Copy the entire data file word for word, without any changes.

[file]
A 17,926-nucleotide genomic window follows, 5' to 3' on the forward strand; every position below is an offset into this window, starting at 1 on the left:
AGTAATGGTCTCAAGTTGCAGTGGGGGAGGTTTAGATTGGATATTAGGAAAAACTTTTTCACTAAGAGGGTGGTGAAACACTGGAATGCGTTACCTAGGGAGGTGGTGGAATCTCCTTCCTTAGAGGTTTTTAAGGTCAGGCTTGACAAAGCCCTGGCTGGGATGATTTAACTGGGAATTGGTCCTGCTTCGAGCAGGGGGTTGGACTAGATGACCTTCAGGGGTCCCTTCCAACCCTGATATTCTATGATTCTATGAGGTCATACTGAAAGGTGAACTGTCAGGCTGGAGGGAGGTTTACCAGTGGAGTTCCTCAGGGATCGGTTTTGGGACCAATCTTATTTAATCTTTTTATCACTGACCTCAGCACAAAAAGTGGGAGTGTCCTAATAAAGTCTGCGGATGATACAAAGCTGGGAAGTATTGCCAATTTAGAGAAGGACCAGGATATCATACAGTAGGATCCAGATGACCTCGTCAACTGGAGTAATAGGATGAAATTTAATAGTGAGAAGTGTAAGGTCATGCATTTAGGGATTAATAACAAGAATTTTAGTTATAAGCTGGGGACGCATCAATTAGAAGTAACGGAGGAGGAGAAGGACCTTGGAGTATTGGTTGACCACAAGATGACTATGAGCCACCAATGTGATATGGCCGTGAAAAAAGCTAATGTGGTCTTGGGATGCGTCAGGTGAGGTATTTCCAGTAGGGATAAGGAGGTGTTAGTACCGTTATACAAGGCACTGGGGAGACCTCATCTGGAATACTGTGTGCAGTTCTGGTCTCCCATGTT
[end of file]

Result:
A 17,926-nucleotide genomic window follows, 5' to 3' on the forward strand; every position below is an offset into this window, starting at 1 on the left:
AGTAATGGTCTCAAGTTGCAGTGGGGGAGGTTTAGATTGGATATTAGGAAAAACTTTTTCACTAAGAGGGTGGTGAAACACTGGAATGCGTTACCTAGGGAGGTGGTGGAATCTCCTTCCTTAGAGGTTTTTAAGGTCAGGCTTGACAAAGCCCTGGCTGGGATGATTTAACTGGGAATTGGTCCTGCTTCGAGCAGGGGGTTGGACTAGATGACCTTCAGGGGTCCCTTCCAACCCTGATATTCTATGATTCTATGAGGTCATACTGAAAGGTGAACTGTCAGGCTGGAGGGAGGTTTACCAGTGGAGTTCCTCAGGGATCGGTTTTGGGACCAATCTTATTTAATCTTTTTATCACTGACCTCAGCACAAAAAGTGGGAGTGTCCTAATAAAGTCTGCGGATGATACAAAGCTGGGAAGTATTGCCAATTTAGAGAAGGACCAGGATATCATACAGTAGGATCCAGATGACCTCGTCAACTGGAGTAATAGGATGAAATTTAATAGTGAGAAGTGTAAGGTCATGCATTTAGGGATTAATAACAAGAATTTTAGTTATAAGCTGGGGACGCATCAATTAGAAGTAACGGAGGAGGAGAAGGACCTTGGAGTATTGGTTGACCACAAGATGACTATGAGCCACCAATGTGATATGGCCGTGAAAAAAGCTAATGTGGTCTTGGGATGCGTCAGGTGAGGTATTTCCAGTAGGGATAAGGAGGTGTTAGTACCGTTATACAAGGCACTGGGGAGACCTCATCTGGAATACTGTGTGCAGTTCTGGTCTCCCATGTT